Placing alkaline materials beneath and/or on top of coal refuse can reduce EC depending on the system and amount usedIntermixing Harsco’s calcium/magnesium silicate with coal refuse, even at relatively modest amounts greatly reduces TDS, especially at earlier agesNote: EC is measured in microsiemens per centimeter
TDS - total dissolved solids – are a calculation based on electrical conductivityAs seen, placing alkaline materials beneath and/or on top of coal refuse can reduce TDS depending on the system and amount usedAgain, intermixing Harsco’s calcium/magnesium silicate material with refuse, even at relatively modest amounts greatly reduces TDS, especially at earlier agesNote: A .60 conversion factor was used to convert EC to TDS
Placing alkaline materials beneath and/or on top of coal refuse reduces redox potential to varying degreesIntermixing Harsco’s calcium/magnesium silicate with coal refuse, even at relatively modest amounts greatly reduces redox potential at all agesAdditional information on Redox:Usually referred to as ORP – Oxidation-Reduction PotentialMeasured in millivoltsIndicates the potential of substances like chlorine, bromine, or ozone to oxidize (of which their effectiveness can be increased by lower pH and decreased by higher pH)The same term is also used for non-oxygen “oxidation”-reduction. It is any case in which one material gives up electrons (oxidation), and another material takes electrons (reduction), and is always a balanced equationWe can see examples of oxidation all the time in our daily lives. They occur at different speeds. When we see a piece of iron rusting, or a slice of apple turning brown, we are looking at examples of relatively slow oxidation When we look at a fire, we are witnessing an example of rapid oxidation. Oxidation involves an exchange of electrons between two atoms. The atom that loses an electron in the process is said to be "oxidized." The one that gains an electron is said to be "reduced." In picking up that extra electron, it loses the electrical energy that makes it "hungry" for more electrons. (excerpted from Service Industry News article)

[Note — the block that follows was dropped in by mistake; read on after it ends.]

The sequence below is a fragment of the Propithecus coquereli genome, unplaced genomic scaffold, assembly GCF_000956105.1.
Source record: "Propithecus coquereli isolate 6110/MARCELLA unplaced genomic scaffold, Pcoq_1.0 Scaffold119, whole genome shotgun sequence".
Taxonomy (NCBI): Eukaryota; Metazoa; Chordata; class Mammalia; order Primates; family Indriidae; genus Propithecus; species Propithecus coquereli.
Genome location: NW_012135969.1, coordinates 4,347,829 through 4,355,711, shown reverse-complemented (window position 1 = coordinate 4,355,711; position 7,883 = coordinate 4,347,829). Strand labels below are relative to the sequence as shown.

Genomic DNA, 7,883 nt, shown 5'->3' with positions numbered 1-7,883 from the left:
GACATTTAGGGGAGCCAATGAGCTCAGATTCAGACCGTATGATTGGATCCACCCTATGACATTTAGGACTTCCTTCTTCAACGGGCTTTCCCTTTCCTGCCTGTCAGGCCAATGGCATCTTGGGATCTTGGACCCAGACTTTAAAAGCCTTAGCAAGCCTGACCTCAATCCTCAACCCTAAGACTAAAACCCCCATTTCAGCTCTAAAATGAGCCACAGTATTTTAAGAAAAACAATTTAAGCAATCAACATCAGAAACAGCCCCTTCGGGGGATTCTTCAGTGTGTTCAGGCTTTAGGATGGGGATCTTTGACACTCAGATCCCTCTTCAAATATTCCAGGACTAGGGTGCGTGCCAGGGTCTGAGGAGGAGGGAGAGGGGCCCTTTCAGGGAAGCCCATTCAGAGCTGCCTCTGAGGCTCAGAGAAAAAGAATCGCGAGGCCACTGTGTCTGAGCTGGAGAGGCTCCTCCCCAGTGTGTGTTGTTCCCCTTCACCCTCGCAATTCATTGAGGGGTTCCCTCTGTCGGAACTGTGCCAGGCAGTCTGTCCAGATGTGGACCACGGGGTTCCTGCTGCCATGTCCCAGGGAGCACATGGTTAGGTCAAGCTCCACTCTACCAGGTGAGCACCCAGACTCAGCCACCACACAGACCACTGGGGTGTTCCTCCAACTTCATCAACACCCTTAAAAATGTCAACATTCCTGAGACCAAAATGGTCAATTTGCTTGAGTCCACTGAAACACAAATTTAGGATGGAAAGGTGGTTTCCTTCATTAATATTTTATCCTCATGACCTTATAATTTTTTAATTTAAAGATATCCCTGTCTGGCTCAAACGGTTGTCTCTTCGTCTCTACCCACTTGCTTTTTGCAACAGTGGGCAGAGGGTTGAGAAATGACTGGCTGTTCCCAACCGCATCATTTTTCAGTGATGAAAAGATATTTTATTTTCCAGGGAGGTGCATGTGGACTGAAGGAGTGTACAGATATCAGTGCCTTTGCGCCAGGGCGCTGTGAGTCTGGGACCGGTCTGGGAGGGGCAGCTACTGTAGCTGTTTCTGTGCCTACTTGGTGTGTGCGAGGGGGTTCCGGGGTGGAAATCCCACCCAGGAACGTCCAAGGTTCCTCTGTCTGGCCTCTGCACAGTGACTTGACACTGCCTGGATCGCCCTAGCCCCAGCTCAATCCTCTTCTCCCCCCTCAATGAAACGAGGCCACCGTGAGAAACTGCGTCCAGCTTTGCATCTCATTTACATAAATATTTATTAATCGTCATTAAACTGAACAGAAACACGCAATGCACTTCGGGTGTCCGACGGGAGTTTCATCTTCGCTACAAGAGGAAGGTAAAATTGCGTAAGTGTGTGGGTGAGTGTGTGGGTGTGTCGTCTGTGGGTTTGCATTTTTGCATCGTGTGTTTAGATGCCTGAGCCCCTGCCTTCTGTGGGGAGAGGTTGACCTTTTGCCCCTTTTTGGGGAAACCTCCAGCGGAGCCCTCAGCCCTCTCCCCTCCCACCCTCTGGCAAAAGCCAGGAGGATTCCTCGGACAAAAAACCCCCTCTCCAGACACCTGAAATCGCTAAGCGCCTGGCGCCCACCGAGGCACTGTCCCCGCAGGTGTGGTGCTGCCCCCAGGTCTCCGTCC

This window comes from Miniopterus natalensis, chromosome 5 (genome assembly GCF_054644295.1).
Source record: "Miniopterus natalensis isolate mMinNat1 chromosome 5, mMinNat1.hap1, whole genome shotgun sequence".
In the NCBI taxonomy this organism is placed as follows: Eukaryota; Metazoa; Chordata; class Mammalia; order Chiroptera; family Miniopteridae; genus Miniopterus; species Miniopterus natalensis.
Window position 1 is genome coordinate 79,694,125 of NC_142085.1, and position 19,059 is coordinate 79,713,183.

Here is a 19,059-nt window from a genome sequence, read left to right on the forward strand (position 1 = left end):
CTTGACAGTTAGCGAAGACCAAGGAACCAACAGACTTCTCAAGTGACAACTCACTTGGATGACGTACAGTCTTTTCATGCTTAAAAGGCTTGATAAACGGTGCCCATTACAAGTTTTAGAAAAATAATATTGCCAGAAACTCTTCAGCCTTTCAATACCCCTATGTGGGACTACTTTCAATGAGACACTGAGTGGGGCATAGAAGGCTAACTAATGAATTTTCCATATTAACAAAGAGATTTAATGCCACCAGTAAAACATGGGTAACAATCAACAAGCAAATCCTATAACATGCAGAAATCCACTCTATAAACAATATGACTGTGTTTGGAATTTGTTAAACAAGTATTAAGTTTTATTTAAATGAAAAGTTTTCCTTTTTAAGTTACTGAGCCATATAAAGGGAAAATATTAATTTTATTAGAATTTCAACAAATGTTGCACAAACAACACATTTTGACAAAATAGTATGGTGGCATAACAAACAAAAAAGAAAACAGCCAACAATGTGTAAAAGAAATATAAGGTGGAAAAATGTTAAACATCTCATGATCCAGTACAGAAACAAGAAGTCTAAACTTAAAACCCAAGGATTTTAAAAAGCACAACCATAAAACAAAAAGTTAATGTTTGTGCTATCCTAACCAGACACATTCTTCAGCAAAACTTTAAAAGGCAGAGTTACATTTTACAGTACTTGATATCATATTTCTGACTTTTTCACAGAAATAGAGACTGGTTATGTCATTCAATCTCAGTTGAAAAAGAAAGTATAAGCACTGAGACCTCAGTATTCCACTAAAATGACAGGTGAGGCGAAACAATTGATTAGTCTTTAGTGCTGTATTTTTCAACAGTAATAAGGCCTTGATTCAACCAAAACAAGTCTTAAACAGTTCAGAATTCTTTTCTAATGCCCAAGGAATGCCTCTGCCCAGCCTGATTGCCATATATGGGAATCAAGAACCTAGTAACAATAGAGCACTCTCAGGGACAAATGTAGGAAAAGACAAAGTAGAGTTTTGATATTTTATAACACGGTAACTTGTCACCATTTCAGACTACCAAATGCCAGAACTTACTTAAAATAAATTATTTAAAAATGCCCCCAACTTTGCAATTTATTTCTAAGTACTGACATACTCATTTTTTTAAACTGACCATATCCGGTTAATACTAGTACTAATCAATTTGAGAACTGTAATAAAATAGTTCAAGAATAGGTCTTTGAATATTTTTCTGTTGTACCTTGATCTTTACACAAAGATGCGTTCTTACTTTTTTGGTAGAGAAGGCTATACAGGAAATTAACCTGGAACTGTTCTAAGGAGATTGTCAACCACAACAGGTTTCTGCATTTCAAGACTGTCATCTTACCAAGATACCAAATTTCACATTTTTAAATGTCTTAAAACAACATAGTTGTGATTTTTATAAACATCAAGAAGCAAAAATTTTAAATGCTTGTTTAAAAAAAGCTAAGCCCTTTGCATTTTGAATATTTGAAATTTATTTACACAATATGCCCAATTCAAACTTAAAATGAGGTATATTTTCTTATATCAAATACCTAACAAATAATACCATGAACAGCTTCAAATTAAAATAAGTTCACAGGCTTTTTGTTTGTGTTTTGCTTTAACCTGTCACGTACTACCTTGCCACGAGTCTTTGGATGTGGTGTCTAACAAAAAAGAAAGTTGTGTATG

Sulfate concentration drastically reduced at early stages, even when only a relatively small amount of Harsco’s calcium/magnesium silicate material in intermixed
Our material does not contain calcium carbonate due to the extremely high heat it was exposed to in the steel-making process.The silicon to iron ratio is important as we tie up some of the iron preventing it from reacting, reducing the effect of the ironThe Sulfur to iron ratio is important as, depending on the amount of iron, especially in the form of pyrite, all of the sulfur may not be available for acid generation Forms mono-silicicacid and not carbonic acid, a much weaker acid, removing H ions so they are not available for other acid generation
A small percentage of Harsco’s material will neutralize acidity and require minimum air spaceVirtual elimination of the metals of most concern:iron, aluminum and manganeseSignificant improvement of other runoff water propertiesWe will discuss each of the benefits in more detail in a moment, but it is worthwhile highlighting that significant cost savings can be had while reducing or eliminating long-term liability risk and exposure by this sustainable environmental solution